5 considerations for urban revitalisation

A vibrant, thriving, and revitalised city is one where there is near constant pedestrian activity in the public realm – that is, the streets, squares, parks, and other spaces that are open to use by all members of society; not one where everyone is shuttled from building to building.

There are five key considerations for successful revitalisation that we likely have not addressed sufficiently, and in a co-ordinated way, in our previous planning efforts:

Public engagement

Partnering with neighbourhoods has proven crucial to the successful conceptualisation and implementation of development plans in democratic societies.

Professionals and politicians are often under the impression that the general public doesn’t quite understand what it takes to achieve optimal planning outcomes. However, it is our job to devise the best ways to inform and educate on how best-practice planning is integral to addressing everyday concerns like crime, traffic, unemployment, environmental quality and more.

While there is much that we professionals do know, there is also a lot that we don’t; local peculiarities and challenges are well-understood and easily identified by community members.

Early engagement and true participatory planning can help build visions that communities feel a sense of attachment to and ones are better able to transcend the vagaries of political regime change.

Public spaces

In many plans, we tend to forget that the State’s primary responsibility is not to construct flashy buildings, but rather to develop the civic realm. In any case, for the most part, it’s not buildings themselves that are important, but whether or not they enhance or detract from the aesthetics, functionality, and activity in the public realm.

Government investments should focus primarily on ensuring welcoming, safe, functional, and comfortable public spaces; a transportation network and system that allow for good mobility for pedestrians, bicyclists, and drivers; and an environment where hazards, such as flooding, are minimised.

Despite the common tendency to oversize, public spaces that are more intimately-scaled and enclosed, by the streetwall, are typically what humans find more appealing.

Streetwall architecture

"In their book, 101 Things I Learned in Urban Design School, Matthew Frederick and Vikas Mehta distinguish between streetwall architecture and object buildings. Most urban buildings, they suggest – and is seen in the world’s most vibrant cities – should serve to reinforce the streetwall.

In more simple terms, buildings are primarily what give definition to the spaces that make up the public realm. A streetwall is created when buildings are set close to or at the sidewalk and occupy most or all of the sidewalk frontage of the lot of land. This according to Frederick and Mehta, and many other urban designers, “lends the space of the street a consistent shape and places ground floor uses close to pedestrians.”

Object buildings are surrounded by open spaces and inherently stand out as being distinct from the wider urban scene. They are set back from the streetwall, elevated above the level of the sidewalk, and/or rotated from the surrounded structures. This can be useful for major civic buildings, but decreases the cohesiveness and vibrancy of the urban experience when employed frequently.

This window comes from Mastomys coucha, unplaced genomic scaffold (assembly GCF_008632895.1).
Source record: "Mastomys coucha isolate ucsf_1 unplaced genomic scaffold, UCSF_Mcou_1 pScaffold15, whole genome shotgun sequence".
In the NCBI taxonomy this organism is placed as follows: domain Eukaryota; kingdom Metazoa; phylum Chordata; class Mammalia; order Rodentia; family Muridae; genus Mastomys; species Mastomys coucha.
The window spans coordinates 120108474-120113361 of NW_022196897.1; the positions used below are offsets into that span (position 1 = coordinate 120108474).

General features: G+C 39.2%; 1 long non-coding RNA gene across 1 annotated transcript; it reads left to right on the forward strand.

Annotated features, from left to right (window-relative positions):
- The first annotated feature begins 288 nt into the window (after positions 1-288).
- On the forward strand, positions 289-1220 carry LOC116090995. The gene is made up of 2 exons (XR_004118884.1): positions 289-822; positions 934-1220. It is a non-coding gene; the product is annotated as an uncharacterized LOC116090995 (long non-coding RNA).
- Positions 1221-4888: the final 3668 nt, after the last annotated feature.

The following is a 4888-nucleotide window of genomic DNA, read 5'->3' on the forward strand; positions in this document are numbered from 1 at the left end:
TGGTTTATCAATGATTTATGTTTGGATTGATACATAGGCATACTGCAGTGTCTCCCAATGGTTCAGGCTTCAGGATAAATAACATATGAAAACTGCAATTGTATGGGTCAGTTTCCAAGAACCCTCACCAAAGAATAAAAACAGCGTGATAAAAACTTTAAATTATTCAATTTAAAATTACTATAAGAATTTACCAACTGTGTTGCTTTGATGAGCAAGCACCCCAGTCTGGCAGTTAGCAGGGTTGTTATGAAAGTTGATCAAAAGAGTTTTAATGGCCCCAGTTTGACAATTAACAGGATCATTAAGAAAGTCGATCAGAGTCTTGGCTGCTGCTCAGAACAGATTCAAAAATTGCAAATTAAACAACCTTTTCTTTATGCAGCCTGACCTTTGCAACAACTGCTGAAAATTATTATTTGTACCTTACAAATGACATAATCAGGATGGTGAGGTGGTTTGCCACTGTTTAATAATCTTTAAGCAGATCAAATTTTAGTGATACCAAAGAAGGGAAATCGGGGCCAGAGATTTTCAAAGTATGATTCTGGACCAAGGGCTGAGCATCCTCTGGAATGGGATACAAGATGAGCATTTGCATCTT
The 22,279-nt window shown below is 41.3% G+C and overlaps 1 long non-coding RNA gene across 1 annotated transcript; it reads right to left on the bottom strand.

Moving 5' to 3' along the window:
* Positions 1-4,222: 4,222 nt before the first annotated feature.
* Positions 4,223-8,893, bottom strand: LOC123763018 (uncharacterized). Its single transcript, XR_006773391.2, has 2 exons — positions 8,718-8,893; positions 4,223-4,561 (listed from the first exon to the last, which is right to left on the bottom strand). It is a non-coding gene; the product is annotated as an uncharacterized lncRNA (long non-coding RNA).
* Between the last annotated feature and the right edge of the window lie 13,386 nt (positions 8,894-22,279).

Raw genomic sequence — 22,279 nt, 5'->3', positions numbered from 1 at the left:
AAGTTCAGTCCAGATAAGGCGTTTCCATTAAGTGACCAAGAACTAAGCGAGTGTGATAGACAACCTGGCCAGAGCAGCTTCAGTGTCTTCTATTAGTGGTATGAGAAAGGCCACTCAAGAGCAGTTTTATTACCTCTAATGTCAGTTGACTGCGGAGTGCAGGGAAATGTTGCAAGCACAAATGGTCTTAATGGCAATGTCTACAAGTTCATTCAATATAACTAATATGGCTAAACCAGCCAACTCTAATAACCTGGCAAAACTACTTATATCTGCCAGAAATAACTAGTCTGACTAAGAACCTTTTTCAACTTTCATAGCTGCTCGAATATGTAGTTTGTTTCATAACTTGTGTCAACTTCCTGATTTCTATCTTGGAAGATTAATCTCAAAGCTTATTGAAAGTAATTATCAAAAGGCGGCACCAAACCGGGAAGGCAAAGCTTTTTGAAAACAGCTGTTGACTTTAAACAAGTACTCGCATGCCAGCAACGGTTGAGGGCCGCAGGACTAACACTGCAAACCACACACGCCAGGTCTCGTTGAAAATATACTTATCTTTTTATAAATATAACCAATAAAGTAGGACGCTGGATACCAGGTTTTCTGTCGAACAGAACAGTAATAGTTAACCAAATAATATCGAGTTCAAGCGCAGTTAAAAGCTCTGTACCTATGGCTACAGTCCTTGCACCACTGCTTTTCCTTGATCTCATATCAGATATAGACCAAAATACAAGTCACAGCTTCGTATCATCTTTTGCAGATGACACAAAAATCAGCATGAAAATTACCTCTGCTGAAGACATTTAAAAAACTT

Any guess how we tend to design buildings locally today, and the types of buildings mostly envisioned in the architectural renderings found in many of our previous revitalisation plans?

Zoning code

In many plans, the designers dream up grandiose development schemes, where they may even envision many of the necessary components such as appropriately high residential densities and mixed land uses. Unfortunately, they fail to address the actual rules and regulations governing land development, and therefore the feasibility that a private developer or landowner is actually able to build what is intended in the plan.

There must be a deep analysis of zoning regulations, to determine if the scale, nature, and design of development envisioned are actually in keeping with the zoning code, and if the code allows for development that is economically feasible. If not, the code needs to be amended or overhauled, otherwise there’ll be little or none of the private development necessary for the vision to materialise.


The plan should present a number of enabling incentives for private developers, where needed, and projects, from small to grand. The goal should be to prioritise those projects that can do the most to improve the public realm.

For example: an appropriately designed building on a strategically-located lot that can reinforce the streetwall, where a gap exists, in an otherwise attractive and people-friendly streetscape; low-cost street trees that can enhance the aesthetics and allure of the surroundings and improve pedestrian-friendliness; a well-planned and functional bus or rail system that can allow for increased mobility of non-automobile users and reduce the need for driving and parking, congestion, and air pollution; and streetscape elements like bioswales that can capture surface water runoff and reduce flooding.

Ryan Darmanie is an urban planning and design consultant with a master’s degree in city and regional planning from Rutgers University, New Jersey, and a keen interest in urban revitalisation. You can connect with him at darmanieplanningdesign.com or e-mail him at ryan@darmanieplanningdesign.com


"5 considerations for urban revitalisation"

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